The New Normal
How many times have we had to explain to patients about their "new normal?" Things like:
● "You can still get out and about, but you'll use a cane to do it safely."
● "You'll use this sliding board to get in and out of your wheelchair."
● "You'll still be able to exercise, but your knee can't really tolerate a marathon anymore."
We have these conversations with our patients but do we really understand the emotional impact of a dramatically different life? We all go through major life changes. Some are horrible, some delightful, but they are still stressful. There are times such as when you realize you have to do your own laundry because you don't live with mom anymore. Or when your baby wakes up a million times a night and you know you will never sleep the pre-baby way again. The first time you sleep alone because your partner is no longer by your side; or the first time you have to share the bathroom with your new spouse, knowing it will never be the way "you want it" again.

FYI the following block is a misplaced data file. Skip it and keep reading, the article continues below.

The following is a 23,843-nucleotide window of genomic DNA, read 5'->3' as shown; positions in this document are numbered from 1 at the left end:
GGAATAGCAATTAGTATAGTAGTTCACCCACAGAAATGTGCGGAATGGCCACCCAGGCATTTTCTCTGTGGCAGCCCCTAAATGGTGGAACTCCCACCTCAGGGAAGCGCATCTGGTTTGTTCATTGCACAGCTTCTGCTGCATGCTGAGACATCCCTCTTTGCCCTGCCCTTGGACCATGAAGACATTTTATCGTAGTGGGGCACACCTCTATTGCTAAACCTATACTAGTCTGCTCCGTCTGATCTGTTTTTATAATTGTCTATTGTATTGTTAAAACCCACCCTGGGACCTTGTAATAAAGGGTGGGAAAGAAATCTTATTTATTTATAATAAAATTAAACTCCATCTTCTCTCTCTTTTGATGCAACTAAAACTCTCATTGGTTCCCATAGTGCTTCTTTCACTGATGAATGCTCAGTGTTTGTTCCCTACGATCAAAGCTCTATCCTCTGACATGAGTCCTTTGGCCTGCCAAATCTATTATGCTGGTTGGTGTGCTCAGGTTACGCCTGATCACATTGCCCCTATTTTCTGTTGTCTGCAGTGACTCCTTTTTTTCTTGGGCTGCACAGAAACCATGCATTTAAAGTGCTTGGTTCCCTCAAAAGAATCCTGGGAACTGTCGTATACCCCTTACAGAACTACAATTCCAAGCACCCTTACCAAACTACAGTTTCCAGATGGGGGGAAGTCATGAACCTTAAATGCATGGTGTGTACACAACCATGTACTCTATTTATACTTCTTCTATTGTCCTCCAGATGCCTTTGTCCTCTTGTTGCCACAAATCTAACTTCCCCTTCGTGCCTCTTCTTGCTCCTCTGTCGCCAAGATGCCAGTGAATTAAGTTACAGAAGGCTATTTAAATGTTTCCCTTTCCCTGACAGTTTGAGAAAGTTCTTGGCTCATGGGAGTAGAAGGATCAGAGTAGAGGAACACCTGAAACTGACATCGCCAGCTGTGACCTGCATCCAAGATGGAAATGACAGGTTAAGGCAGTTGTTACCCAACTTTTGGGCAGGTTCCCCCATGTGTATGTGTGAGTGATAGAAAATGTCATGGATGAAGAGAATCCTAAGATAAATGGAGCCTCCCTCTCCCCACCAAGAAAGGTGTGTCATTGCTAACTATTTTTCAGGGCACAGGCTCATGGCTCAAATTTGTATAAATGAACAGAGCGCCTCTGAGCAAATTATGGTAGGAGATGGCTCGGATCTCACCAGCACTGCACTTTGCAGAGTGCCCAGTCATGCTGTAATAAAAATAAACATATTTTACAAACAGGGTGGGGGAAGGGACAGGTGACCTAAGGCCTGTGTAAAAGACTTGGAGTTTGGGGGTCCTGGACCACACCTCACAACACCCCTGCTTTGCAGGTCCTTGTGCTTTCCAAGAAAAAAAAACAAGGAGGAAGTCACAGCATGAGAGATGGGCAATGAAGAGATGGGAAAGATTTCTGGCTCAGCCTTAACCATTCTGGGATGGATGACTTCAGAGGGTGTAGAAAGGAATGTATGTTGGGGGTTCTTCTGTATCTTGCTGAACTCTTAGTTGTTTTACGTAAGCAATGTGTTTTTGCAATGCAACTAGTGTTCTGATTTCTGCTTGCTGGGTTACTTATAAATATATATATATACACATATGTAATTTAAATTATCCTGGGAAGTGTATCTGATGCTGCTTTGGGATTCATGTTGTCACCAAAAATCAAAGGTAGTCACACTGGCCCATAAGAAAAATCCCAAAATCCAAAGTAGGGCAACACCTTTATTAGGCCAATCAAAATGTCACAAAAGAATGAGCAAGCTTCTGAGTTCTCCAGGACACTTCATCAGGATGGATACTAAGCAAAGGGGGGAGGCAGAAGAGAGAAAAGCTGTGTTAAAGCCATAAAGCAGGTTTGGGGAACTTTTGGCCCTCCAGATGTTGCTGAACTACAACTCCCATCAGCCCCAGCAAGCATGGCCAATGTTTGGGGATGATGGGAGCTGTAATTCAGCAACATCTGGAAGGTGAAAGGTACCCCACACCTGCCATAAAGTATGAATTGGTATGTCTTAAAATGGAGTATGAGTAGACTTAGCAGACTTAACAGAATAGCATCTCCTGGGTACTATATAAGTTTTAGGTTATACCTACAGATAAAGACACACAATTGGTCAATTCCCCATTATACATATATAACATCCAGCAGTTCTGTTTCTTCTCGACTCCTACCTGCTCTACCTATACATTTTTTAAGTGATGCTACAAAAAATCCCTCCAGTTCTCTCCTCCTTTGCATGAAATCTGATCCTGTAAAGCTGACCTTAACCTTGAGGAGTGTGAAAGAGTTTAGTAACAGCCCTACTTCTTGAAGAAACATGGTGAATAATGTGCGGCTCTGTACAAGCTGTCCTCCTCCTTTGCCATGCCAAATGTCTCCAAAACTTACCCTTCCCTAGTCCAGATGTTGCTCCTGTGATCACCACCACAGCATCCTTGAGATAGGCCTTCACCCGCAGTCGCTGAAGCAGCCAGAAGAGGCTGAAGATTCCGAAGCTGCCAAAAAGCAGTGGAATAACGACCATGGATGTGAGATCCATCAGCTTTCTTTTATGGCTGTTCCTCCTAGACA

I just received my permanent leave to remain in the UK today. It is the equivalent of getting a green card. Now I know that I will be driving on the other side of the road, saying "to-mah-toe," using "whilst" and spelling words like "colour" and "centre" differently for good. It is an odd feeling. I must release the familiar and embrace this new normal if I am going to lead a happy and successful life here.
The next time you need to have the "new normal" conversation with a patient, try to remember a time in your own life when you had to adapt to a whole new normal.